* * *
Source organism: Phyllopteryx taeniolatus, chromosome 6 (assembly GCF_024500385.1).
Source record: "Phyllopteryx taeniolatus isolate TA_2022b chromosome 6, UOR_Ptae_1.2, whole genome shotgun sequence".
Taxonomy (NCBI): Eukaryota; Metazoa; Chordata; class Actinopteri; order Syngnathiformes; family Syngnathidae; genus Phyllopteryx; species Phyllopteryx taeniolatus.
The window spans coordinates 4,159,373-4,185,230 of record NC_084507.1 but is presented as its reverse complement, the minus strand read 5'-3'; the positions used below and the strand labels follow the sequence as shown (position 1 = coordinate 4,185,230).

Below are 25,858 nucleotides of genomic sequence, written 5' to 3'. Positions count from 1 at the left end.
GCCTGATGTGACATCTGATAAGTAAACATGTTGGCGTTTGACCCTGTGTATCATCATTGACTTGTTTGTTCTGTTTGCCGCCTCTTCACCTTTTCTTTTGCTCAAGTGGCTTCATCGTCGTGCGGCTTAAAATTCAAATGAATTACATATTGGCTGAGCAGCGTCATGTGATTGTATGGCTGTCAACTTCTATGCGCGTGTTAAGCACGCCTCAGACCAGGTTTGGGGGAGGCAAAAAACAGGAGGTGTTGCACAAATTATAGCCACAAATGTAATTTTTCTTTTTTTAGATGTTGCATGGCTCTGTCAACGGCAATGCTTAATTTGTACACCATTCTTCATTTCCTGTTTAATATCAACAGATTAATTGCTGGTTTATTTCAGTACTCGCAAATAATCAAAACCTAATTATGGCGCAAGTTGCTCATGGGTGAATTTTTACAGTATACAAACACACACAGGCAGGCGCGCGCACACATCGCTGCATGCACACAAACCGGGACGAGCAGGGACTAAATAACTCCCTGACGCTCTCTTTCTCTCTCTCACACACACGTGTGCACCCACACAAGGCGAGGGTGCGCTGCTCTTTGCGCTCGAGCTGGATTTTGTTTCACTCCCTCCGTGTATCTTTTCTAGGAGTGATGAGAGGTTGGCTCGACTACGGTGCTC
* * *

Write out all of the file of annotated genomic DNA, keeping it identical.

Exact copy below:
Source organism: Phyllopteryx taeniolatus, chromosome 6 (assembly GCF_024500385.1).
Source record: "Phyllopteryx taeniolatus isolate TA_2022b chromosome 6, UOR_Ptae_1.2, whole genome shotgun sequence".
Taxonomy (NCBI): Eukaryota; Metazoa; Chordata; class Actinopteri; order Syngnathiformes; family Syngnathidae; genus Phyllopteryx; species Phyllopteryx taeniolatus.
The window spans coordinates 4,159,373-4,185,230 of record NC_084507.1 but is presented as its reverse complement, the minus strand read 5'-3'; the positions used below and the strand labels follow the sequence as shown (position 1 = coordinate 4,185,230).

Below are 25,858 nucleotides of genomic sequence, written 5' to 3'. Positions count from 1 at the left end.
GCCTGATGTGACATCTGATAAGTAAACATGTTGGCGTTTGACCCTGTGTATCATCATTGACTTGTTTGTTCTGTTTGCCGCCTCTTCACCTTTTCTTTTGCTCAAGTGGCTTCATCGTCGTGCGGCTTAAAATTCAAATGAATTACATATTGGCTGAGCAGCGTCATGTGATTGTATGGCTGTCAACTTCTATGCGCGTGTTAAGCACGCCTCAGACCAGGTTTGGGGGAGGCAAAAAACAGGAGGTGTTGCACAAATTATAGCCACAAATGTAATTTTTCTTTTTTTAGATGTTGCATGGCTCTGTCAACGGCAATGCTTAATTTGTACACCATTCTTCATTTCCTGTTTAATATCAACAGATTAATTGCTGGTTTATTTCAGTACTCGCAAATAATCAAAACCTAATTATGGCGCAAGTTGCTCATGGGTGAATTTTTACAGTATACAAACACACACAGGCAGGCGCGCGCACACATCGCTGCATGCACACAAACCGGGACGAGCAGGGACTAAATAACTCCCTGACGCTCTCTTTCTCTCTCTCACACACACGTGTGCACCCACACAAGGCGAGGGTGCGCTGCTCTTTGCGCTCGAGCTGGATTTTGTTTCACTCCCTCCGTGTATCTTTTCTAGGAGTGATGAGAGGTTGGCTCGACTACGGTGCTC